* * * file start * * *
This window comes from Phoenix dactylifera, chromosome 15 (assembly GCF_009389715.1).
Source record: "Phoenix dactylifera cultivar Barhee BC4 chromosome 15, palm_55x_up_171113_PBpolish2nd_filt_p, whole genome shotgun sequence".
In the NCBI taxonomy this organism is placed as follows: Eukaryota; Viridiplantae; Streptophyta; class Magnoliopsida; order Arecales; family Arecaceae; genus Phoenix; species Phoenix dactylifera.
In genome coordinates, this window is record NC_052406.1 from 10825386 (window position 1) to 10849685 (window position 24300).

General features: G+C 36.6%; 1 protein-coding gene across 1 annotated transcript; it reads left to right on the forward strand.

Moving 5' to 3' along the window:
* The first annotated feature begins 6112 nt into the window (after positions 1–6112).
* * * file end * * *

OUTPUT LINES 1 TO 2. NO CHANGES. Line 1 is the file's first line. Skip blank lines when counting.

This window comes from Phoenix dactylifera, chromosome 15 (assembly GCF_009389715.1).
Source record: "Phoenix dactylifera cultivar Barhee BC4 chromosome 15, palm_55x_up_171113_PBpolish2nd_filt_p, whole genome shotgun sequence".